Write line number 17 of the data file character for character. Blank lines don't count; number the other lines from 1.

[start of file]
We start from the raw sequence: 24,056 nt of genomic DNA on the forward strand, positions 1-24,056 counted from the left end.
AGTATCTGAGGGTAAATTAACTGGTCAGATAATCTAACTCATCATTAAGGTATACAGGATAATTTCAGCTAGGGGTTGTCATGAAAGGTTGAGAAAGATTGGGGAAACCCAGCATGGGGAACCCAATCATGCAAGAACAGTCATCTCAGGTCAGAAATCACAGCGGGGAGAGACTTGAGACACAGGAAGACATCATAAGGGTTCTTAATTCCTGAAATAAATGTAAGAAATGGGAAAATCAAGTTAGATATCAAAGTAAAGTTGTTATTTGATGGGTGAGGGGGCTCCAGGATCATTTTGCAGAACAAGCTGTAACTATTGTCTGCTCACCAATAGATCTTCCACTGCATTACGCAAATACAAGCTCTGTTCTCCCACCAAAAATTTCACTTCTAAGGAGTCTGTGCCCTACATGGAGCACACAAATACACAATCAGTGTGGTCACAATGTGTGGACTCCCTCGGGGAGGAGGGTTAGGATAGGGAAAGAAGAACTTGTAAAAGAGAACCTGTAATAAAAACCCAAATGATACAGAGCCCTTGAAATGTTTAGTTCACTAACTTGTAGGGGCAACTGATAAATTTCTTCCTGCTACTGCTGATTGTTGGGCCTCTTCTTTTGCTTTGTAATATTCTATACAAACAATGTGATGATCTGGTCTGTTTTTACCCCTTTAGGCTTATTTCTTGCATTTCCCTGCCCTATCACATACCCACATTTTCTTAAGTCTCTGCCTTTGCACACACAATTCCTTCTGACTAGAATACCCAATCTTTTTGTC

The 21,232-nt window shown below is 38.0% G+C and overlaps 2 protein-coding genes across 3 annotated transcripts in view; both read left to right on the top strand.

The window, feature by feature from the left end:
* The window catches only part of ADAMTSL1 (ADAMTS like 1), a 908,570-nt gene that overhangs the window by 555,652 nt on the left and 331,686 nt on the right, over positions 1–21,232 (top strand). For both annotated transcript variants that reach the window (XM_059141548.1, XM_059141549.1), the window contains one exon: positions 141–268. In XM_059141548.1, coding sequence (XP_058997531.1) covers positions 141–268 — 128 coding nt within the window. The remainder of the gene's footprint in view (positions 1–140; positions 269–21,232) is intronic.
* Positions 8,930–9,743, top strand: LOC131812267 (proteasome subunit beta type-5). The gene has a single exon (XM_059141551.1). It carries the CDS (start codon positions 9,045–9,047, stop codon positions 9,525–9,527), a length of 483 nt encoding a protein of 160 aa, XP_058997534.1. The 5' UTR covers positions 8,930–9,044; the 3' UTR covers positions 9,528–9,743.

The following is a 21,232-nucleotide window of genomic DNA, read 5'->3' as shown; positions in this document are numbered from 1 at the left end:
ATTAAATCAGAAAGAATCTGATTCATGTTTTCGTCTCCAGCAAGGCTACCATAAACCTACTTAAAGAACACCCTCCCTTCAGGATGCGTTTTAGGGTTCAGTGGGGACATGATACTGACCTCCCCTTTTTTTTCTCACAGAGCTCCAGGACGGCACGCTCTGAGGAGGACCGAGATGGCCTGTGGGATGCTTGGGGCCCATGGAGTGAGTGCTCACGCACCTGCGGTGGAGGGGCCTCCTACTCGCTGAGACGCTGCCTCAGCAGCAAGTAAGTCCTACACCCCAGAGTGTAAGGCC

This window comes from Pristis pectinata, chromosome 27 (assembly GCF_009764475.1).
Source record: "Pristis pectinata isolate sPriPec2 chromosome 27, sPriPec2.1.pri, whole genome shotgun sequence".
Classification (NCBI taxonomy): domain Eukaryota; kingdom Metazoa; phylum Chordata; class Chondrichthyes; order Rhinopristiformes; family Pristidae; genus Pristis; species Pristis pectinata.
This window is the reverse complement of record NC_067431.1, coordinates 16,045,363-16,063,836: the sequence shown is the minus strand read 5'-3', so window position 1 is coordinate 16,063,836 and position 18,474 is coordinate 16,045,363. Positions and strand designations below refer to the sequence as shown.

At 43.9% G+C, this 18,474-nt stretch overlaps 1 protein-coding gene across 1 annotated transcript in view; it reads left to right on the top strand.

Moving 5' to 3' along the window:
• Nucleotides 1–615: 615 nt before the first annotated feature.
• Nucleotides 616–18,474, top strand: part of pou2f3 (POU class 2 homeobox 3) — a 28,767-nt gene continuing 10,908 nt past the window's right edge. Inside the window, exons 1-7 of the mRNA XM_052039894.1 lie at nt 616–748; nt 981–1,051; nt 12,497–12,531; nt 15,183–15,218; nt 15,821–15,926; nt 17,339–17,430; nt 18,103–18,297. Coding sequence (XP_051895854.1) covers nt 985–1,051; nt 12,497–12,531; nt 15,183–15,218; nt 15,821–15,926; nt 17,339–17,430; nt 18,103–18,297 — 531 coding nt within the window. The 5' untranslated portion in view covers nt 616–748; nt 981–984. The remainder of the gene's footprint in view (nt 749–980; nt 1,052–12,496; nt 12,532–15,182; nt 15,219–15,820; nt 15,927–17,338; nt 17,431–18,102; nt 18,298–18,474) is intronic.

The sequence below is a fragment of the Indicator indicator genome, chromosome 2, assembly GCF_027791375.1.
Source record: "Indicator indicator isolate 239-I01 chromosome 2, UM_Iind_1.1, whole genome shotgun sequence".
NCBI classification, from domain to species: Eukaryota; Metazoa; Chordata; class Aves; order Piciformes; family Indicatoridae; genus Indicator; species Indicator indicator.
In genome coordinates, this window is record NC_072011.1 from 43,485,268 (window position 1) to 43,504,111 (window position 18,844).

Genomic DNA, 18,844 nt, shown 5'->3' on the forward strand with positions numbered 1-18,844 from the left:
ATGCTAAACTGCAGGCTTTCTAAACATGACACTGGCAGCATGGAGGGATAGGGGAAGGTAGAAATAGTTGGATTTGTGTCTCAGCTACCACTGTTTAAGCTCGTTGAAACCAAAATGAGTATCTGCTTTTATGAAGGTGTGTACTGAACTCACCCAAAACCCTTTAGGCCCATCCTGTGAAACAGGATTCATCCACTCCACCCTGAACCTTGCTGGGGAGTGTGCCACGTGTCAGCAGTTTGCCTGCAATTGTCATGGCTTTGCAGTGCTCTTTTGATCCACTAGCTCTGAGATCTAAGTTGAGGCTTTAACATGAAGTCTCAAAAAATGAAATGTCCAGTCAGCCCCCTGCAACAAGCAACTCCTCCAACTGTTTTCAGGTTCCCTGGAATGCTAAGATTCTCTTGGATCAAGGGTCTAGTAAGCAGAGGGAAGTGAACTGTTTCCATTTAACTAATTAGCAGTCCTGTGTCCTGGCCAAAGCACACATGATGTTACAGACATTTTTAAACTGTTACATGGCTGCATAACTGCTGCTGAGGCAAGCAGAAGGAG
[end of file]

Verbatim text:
The sequence below is a fragment of the Indicator indicator genome, chromosome 2, assembly GCF_027791375.1.